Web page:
Saturday, November 19, 2016

Rants: Clintonites! Put Up or STFU!

Let's be frank: this whole shitstorm is nothing but smoke and mirrors. If Hillary and the rest of the Democrats really believe that 1) Trump is a criminal, and 2) the Russians tampered with voting machines and stole the election for him, then it is no less criminal to hide behind the skirts of "peaceful transition of power" and let the man take the oath of office.
Clearly, Hillary's corporate puppet masters don't want their lucrative boat capsized by a constitutional crisis and a dangerous international incident that can be avoided by simply letting the People be disenfranchised.
Clearly, they can live with Trump. They all play golf on the same courses, don't they?

Wednesday, November 9, 2016

Reflections: Why Michael Moore Nailed It

Do you know why Michael Moore was right, when almost nobody else was? It's because he pays attention to those people who voted against the system that has been screwing them for decades by voting against HRC.
Moore knew where they had the numbers and that they would turn out to vote. Democracy is dangerous. The classical Greeks found that out. And the Founding Fathers established this nation based on that premise.
So I was wrong: the fix was not in. The election was not rigged.
And now look.

Reflections: Trump Wins the Presidency

This is worse than any conspiracy theory I had imagined.
We should have believed the message sent by the GOP primaries.
Those of us who have been living in comfort and security and ignoring our neighbors for whom life has been growing more and more precarious for decades have no one to blame but ourselves for the rise of a demagogue.
We have been repeatedly told that the middle class is dying and that the numbers were with those for whom the system has stopped working, but we looked away wrapped in our sense of smug superiority to "the rubes out in fly-over country."
Well, guess what? They still have their pitchforks. And they have spoken.
We have learned that need and anger in the present and fear for the future trumps identity politics. Now the anger is ours; the fear is ours; but we don't have the numbers: Hoist on our own petard.
And finally: Thanks a lot, Debbie Wasserman Schultz.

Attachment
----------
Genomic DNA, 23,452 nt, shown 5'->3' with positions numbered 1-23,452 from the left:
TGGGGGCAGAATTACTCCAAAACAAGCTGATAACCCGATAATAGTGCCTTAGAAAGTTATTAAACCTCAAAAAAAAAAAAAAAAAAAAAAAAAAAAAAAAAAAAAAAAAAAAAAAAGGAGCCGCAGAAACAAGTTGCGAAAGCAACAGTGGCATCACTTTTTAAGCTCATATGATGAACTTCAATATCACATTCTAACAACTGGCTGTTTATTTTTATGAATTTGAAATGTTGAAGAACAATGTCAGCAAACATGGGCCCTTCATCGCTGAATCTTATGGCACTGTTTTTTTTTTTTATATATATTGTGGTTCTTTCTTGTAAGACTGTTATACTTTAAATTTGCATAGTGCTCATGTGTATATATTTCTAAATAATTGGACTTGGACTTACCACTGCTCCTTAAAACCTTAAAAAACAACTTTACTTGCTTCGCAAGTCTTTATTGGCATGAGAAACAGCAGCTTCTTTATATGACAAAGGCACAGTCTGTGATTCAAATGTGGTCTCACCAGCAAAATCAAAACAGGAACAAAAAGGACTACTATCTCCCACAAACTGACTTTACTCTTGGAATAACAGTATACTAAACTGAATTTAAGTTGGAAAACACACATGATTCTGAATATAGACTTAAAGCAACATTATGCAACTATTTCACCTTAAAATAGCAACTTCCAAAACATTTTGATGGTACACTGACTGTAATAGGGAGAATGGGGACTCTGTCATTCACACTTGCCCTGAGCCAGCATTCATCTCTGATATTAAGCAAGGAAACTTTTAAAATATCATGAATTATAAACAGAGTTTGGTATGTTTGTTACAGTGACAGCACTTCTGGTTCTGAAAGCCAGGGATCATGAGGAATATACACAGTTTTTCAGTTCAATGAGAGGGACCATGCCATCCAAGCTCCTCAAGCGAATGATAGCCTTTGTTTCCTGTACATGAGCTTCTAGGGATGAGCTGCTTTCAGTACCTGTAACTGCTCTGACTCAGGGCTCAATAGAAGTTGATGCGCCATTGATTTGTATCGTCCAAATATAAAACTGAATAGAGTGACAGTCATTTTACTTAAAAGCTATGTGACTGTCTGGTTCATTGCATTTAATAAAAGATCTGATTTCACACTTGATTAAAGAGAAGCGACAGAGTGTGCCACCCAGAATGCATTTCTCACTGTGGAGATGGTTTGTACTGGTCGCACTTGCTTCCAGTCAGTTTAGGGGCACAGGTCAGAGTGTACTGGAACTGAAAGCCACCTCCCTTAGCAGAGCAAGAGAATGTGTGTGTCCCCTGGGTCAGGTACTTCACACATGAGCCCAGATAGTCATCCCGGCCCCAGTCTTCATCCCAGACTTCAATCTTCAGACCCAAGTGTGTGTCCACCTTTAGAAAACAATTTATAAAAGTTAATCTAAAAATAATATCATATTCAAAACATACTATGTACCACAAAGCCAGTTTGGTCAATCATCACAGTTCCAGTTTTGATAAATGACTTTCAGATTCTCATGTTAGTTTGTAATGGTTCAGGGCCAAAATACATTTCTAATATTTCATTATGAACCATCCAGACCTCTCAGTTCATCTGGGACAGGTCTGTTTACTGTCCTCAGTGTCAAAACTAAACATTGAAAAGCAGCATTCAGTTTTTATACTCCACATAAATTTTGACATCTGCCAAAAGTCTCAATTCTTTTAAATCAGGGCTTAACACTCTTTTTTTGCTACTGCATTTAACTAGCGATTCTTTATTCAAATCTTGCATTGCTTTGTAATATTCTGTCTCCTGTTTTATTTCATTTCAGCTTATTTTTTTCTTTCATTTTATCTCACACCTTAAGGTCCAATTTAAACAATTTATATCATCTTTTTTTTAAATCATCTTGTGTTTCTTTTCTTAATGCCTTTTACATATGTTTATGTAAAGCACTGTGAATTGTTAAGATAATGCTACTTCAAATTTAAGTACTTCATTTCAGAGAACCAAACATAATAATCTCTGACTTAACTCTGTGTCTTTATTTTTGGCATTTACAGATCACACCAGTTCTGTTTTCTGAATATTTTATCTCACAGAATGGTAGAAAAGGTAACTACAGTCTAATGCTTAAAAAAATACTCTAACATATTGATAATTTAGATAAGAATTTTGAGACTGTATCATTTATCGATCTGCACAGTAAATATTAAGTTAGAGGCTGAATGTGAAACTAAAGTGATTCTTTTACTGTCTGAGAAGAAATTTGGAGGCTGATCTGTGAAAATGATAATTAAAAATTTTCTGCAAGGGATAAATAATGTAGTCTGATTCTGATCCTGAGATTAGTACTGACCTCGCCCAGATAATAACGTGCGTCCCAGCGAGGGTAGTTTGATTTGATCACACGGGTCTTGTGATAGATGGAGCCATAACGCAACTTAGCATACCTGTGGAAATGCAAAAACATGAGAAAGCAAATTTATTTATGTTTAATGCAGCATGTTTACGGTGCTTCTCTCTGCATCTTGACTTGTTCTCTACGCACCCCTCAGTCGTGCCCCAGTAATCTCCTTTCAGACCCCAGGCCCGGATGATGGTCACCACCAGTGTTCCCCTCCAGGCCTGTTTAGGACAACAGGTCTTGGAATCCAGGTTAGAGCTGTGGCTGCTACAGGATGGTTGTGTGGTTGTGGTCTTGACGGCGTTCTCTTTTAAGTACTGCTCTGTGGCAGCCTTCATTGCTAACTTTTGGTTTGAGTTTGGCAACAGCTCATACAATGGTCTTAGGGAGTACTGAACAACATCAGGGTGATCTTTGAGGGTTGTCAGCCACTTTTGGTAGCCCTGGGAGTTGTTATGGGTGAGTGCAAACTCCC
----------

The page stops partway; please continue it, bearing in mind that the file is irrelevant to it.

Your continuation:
Wednesday, September 28, 2016

Reflections: Existence, a Tough Place to Be

Nobody ever does what they say they're going to do, except by coincidence. All human action is motivated by forces the actors choose either to deny or to ignore. To awaken to this is to know existential nausea. To overcome it is to know enlightenment.

Wednesday, September 21, 2016

Rodak's Writings: a Very Short Story

Sick Transit

Gloria Monday vomited half way into Manhattan on the uptown D train. Never had she been so humiliated.

The next morning, the stick turned blue.

Monday, September 19, 2016

Reflections on the Elections: HRC Still Dissing Millennials & Others

Hillary Clinton's campaign to-date seems to be directed with laser-like precision right at those who were automatically going to vote for her anyway. It more or less just pats those preconditioned voters on their collective heads and tells them how very *bright* they are for recognizing HRC to be the *most experienced* and *best qualified* presidential candidate EVER.
But for those potential voters who should be voting Democratic, but who are, at this point, still taking a knee to Hillary's theme music, she offers little-to-nothing. How DARE they question her supremacy? Did she not bring both Sanders and Warren to heel? Is that not proof enough for these idiots? Will they not come around now and be *useful idiots*? Time is running out!

Wednesday, September 14, 2016

Reflections on the Elections: Hillary vs. Trump

If I were a Hillary supporter, I would very much hope that the Donald isn't somehow disqualified as a candidate, because I don't think she could beat any normal Republican candidate at this point. My God, she's barely staying ahead of Trump.

 "At least she's better than Trump" becomes inoperative if Trump is suddenly gone.

Which is to say, they'd better stop merely attacking Trump and start convincing people that Hillary is actually a good choice on her own merits.


Rodak's Writings: a Poem

The Way the Music Died

I’m pretty sure
the fragment of mind
embedded in this
particular clot of mud
is near disintegration.

I have not learned much